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Tuesday, June 06, 2006

The Omen

I’ve had a hell of a time sitting down to write something about The Omen. What can I possibly say about a remake of a movie that I thought was already quite good enough as it was?

I hunkered down at the Essex Cinemas next to super supervisor Austin Whitaker and his cinemaphile friend Justin, whom I adore (but not quite enough that I didn’t make him take off his hat so I could inspect his head for signs of a “666” birthmark hidden underneath before I’d sit next to him in the dark). Justin is a great guy and knows his movies, but I’ve only seen him at the Essex Cinemas so I’ve never checked out important information about him like if he was born at 6:00 o’clock on June 6th or anything like that.

You see, The Omen is obsessed with the ‘666’ configuration and since the original movie entered the public’s consciousness thirty years ago these numbers have become synonymous with the Devil. Oh sure, it’s in The Bible, as part of The Book of Revelations, but, face it, a lot more people have seen the first version of The Omen or its’ many sequels and rip-offs than regularly read The Bible. I’m sorry but it’s true. So it is only natural, I guess, that as much as I loved Gregory Peck and Lee Remick as Robert and Katherine Thorn, it was inevitable that a new generation of demon-obsessed movie-makers would want to tinker with my vision of the story. Perhaps the Devil made them do it. I don’t know, but despite my apprehension, it did turn out quite fine actually.

The story has barely changed at all, thanks in most part to the fact that the script for this adaptation was written by David Seltzer, who also wrote the original. It begins with a celestial observation at the Vatican that causes alarm, signaling to the Catholic hierarchy that the coming of the Anti-Christ is near. Sure enough, Deputy Ambassador Robert Thorn (Liev Schreiber, The Manchurian Candidate) and his wife Katherine (Julia Stiles, The Bourne Supremacy) have just given birth to their first child, a son. Unfortunately, Robert is told that the child died and that Katherine will never bear another child because of complications during the delivery. However, a priest at the Catholic (!) hospital assures him
another baby was born at the same time as his, and his healthy (?) mother died giving birth to him, so the priest suggests that it would be “God’s will” that Robert present this boy to his wife and raise him as their own, never telling anyone the truth. When Robert says he would like to see the body of his own son, the priest tells him there is no need, that it is more important he move on and give his love to his new son, the future. Hmmm.

Obviously Robert hasn’t seen enough scary movies to know that this is not going to end well, and when we cut to five years later, at son Damien’s birthday party, now American Ambassador to Great Britain Robert Thorn and his wife are horrified when Damien’s nanny offers the most unusual present of all, by turning herself into a human piñata, jumping off the roof of the Thorn’s palatial home in full view of the Thorns and all of their dozens of guests in attendance.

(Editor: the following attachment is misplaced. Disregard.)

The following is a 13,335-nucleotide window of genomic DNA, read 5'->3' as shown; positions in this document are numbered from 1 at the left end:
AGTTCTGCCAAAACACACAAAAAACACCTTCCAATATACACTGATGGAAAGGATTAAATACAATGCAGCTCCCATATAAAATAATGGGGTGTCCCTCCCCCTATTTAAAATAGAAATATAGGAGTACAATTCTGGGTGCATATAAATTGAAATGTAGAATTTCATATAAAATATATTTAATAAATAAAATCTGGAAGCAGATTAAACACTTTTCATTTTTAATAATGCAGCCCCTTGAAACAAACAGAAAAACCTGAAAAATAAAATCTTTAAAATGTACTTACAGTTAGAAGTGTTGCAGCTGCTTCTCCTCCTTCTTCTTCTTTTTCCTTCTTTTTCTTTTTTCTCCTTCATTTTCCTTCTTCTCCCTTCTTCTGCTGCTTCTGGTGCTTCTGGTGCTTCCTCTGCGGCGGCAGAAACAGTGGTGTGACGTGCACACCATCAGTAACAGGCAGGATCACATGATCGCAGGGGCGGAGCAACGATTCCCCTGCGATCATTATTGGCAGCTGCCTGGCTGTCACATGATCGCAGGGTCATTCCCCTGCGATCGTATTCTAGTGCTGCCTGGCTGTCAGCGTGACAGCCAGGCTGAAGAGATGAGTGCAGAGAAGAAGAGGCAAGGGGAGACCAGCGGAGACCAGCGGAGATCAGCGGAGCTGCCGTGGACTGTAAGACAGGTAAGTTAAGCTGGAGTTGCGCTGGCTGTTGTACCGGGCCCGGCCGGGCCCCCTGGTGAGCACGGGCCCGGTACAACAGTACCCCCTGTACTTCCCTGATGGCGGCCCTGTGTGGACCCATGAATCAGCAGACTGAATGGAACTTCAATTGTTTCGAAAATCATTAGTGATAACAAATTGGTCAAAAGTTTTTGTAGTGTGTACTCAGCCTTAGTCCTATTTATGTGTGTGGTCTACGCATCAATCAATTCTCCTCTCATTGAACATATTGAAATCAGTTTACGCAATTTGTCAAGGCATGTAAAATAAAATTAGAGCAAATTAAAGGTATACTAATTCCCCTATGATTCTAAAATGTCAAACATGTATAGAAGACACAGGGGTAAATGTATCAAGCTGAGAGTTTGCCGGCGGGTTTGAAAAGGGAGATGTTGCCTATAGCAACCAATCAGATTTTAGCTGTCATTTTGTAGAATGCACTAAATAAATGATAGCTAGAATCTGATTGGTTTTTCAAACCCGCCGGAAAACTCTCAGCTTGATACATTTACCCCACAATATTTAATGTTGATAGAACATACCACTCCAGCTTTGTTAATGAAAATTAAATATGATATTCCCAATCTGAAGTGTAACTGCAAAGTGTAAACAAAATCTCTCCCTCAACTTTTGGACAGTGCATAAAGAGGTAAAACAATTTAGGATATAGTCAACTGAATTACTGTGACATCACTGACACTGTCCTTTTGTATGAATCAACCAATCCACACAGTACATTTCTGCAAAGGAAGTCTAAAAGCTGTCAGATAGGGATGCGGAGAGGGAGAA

Things quickly go downhill from this point once the new nanny, Mrs. Baylock (Mia Farrow) moves in. Any time the mother of Satan’s son from Rosemary’s Baby shows up at your doorstep to be the kid’s nanny you can expect trouble. Soon bad things happen all around the Thorns. A whack-job priest stalks Robert with ominous warnings about Damien, followed by an equally oddball photographer who has his own theories about the boy. Eventually the pieces fall into place (as does Mrs. Thorn) and Robert realizes what we’ve all been waiting for him to figure out for more than an hour. All he needed to do is give the little devil a haircut and he’d have seen those cute little 666s and he could have moved the plot along much quicker, but then we’d have missed a good impaling, poisoning, and decapitation if he had.

Of course the ending is ripe for a sequel and the first thing Justin asked when the movie was over was “Do you think they’ll remake all the sequels?” I imagine that would depend entirely upon the
financial success of this one, but I’d certainly be interested to see at least Damien: Omen 2 make it to the screen. I always enjoyed the original version with Lee Grant and William Holden, though it would be hard to imagine who the Hollywood Powers-That-Be would put in their place. This one struck gold with Schreiber, who adds gravitas to any project he takes on, but it lost points with Stiles as his wife. She’s a fine actress, but she’s only 25 and looks much younger. It is hard to imagine her negotiating the high-powered world of politics and diplomacy when she could easily still play high school parts. As for Seamus Davey-Fitzpatrick, the ominous imp himself, he could not be more perfectly cast. I can only imagine that his real life parents have now installed deadbolt locks on the door to their bedroom and always use the “buddy system” when spending time in the same room with him.

I quite enjoyed this updated apocalyptic admonition, despite my initial reservations. The Omen is quite simply a good enough tale to be told again and again and still keep its’ edge. I think anybody
looking for a couple of good thrills or a chance to see fret some more about the possible twisting of scripture ala The DaVinci Code should bring say their prayers and them scurry on down to the Essex Cinemas
for a heavenly bit of hell on earth. Just make sure that the person next to you hasn’t got any strange 666s on their bodies, if you want to be safe.

***By the way, for film buffs everywhere, look for Harvey Stephens, the original Damien, making a cameo after 30 years away from show biz, as a tabloid reporter in one scene with Liev Schreiber.

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